‘Agriculture, medical care and small businesses’; Rep. Jim Hagedorn holds forum in Austin
Rep. Jim Hagedorn (R-MN) visited Austin on Tuesday to discuss what’s going on in Washington, DC and to answer questions from constituents during a forum organized by the Austin Chamber of Commerce’s Government Affairs Committee.
“We’re here to learn about the community as much as possible, find out what’s going on and find out how we can be helpful,” Hagedorn said.
Hagedorn, who serves on the House Committees on Agriculture and Small Business, began the forum giving an overview of the issues addressed over the few months he has spent in Washington, DC that are of significance to Minnesota’s First Congressional District. Afterwards, he fielded questions.
“What’s going on in Washington is what you see on TV,” he said. “There is a big divide between the two major political parties. One team wants to take us a little further left than ever before. My team is trying to continue to move us in what I say is the right direction. […] In spite of that, there are several things that we can all agree on. We should say ‘let’s get these things done that we agree on and then let’s get to business on things in which we have a little more division.’”
Hagedorn said the commonalities among Minnesota’s First Congressional District were “agriculture, medical care and small businesses.” When asked, Austin Chamber of Commerce President Elaine Hansen told Hagedorn that healthcare costs and a lack of qualified workers were the two most frequent complaints among Austin businesses.
“(Vocational jobs) are lacking right now,” Hagedorn said. “There are so many companies we talk with that would be doing even more business and selling more products, except they can’t find the skilled labor.”
He noted that one of the bipartisan bills in the works, of which he is a sponsor, would allow spending programs with saving accounts for education to be used for vocational schools, not just two and four-year colleges.
Hagedorn also spoke about the new free trade agreement with Mexico and Canada, which he called “an upgrade from NAFTA” that has drawn broad support from throughout the district.
“That agreement is critically important to build momentum for the other trade deals they’re working on right now,” he said.
Hagedorn expressed concern that House Speaker Nancy Pelosi (D-CA) will not allow a vote on the measure and said that failure to pass the agreement would be “tragic.”
“If we can’t pass that in the United States, then why would any country want to do business with us and negotiate another deal?” he said. “Canada and Mexico are our best trading partners; they’re our friends. Half of agriculture in Minnesota goes to Canada and Mexico and if we can’t get that done, who believes that we’ll ever get anything done with China or anyone else?”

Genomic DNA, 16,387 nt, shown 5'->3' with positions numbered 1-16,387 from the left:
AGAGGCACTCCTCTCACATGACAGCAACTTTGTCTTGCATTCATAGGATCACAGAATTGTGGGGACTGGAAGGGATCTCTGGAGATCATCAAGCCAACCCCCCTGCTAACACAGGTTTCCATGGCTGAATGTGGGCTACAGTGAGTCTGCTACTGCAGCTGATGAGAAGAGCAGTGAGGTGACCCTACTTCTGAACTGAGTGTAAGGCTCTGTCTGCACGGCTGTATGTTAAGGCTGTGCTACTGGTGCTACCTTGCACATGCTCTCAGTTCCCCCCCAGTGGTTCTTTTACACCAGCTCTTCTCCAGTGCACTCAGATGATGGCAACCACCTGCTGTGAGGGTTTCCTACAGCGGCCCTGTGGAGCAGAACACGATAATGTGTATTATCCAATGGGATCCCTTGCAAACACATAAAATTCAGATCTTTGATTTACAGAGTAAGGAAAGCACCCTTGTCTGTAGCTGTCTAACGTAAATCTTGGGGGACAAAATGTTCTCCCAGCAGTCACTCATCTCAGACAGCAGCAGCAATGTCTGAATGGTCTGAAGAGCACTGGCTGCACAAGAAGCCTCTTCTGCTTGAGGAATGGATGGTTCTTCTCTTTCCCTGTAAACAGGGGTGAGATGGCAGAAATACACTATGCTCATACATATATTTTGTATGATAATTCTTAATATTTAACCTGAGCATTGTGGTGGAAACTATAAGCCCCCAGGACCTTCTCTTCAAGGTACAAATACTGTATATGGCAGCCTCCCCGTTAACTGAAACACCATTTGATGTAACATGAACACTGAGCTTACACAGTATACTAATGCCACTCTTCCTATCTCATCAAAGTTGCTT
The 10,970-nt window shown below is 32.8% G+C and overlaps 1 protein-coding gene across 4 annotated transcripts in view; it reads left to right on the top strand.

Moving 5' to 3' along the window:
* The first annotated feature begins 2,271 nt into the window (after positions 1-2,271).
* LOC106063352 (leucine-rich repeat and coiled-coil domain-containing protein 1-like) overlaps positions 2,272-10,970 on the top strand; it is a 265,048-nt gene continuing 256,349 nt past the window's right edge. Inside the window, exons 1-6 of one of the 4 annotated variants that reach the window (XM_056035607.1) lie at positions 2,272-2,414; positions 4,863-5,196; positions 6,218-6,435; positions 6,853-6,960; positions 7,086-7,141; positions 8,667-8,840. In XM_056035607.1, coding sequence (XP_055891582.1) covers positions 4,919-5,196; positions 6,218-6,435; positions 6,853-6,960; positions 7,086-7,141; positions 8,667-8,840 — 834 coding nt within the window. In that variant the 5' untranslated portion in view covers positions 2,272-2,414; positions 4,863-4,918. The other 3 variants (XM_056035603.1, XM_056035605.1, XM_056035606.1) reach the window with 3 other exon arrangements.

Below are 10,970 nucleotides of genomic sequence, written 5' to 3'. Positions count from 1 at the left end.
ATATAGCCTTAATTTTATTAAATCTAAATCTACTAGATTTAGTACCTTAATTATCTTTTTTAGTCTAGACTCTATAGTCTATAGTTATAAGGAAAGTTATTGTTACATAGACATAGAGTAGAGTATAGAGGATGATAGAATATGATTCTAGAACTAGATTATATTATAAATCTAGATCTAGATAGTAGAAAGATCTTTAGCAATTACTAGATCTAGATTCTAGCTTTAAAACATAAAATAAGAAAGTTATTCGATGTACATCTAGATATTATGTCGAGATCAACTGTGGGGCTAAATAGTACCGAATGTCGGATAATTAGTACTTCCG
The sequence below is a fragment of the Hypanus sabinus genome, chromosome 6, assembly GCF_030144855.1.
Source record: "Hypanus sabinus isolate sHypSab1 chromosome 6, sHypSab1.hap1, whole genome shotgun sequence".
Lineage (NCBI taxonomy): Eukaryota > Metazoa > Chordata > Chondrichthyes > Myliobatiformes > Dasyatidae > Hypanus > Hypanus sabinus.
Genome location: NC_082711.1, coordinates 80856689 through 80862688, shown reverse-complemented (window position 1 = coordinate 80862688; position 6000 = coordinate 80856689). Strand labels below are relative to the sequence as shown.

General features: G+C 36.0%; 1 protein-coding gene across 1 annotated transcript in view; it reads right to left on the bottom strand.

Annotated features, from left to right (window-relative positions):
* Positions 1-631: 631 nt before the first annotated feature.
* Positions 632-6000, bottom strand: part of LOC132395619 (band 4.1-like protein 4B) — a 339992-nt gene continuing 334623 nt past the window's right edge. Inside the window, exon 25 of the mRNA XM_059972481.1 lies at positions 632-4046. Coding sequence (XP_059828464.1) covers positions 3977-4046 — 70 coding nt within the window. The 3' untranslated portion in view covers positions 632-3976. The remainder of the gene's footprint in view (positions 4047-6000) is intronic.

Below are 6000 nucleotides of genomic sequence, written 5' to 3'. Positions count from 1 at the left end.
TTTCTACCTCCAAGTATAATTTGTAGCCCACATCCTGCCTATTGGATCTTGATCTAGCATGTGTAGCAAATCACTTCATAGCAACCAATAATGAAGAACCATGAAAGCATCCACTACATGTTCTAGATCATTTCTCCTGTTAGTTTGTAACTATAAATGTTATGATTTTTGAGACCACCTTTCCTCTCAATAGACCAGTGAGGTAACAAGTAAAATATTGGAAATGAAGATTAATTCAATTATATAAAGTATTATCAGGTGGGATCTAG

“We should try to knock down barriers and expand the opportunities for our farmers and agro-businesses to trade all around the world,” he added. “[…] Tariffs are a way to get the attention of these trading partners to try and reset deals. That’s what happened with Mexico and Canada and it’s going in the right direction. We want to make sure our regulations are not hurting our farmers and make sure that we sustain our farmers when times are tough and help sustain our rural communities.”
Hagedorn addressed a question about prescription medicine costs.
“We had three bills that came through the House Energy and Commerce Committee (that were) bipartisan; Republicans, Democrats, everybody in between supported it, to bring down the cost of generic drugs and support transparency,” he said. “They brought it to the floor with some Obamacare bailouts that Speaker Pelosi frankly knew most Republicans will never vote for so they can say ‘look at these terrible Republicans who are against driving down the cost of generic drugs.’”
He stated that House Republicans, being in the minority, vote against bills like that to give the Senate more negotiating strength.
“I don’t want to see the economy in southern Minnesota be devastated by single-payer, Medicare-for-all, and other things that are going to underfund medicine,” he said.
Hagedorn was also asked if anything was being done about hidden surprises in medical bills, such as unforeseen procedures, especially for those on limited incomes. He said a bill that he sponsored is being put together by Rep. Larry Buschon (R-IN), which follows a model used in New York that allows for arbitration on medical bills with surprise or disputed expenses.
“What happened in New York is once they realized everybody was going to get their day in court, they started disclosing (the expenses,” he said.
Hagedorn also briefly touched on the Highway 14 project.
“It’s pretty important for transportation, safety issues and commerce,” he said. “We really have to finish it.”
He noted that an ally in the Highway 14 project is his two-time former opponent, Gov. Tim Walz.
“Even the people that ran against each other can get together and move things along,” he said.
When asked about the challenge of trying to represent the whole district, Hagedorn’s answer was clear.
“I told people what I believed in; that I was a conservative and that I was going to go out there and work with people who want to keep moving the country in the right direction.”
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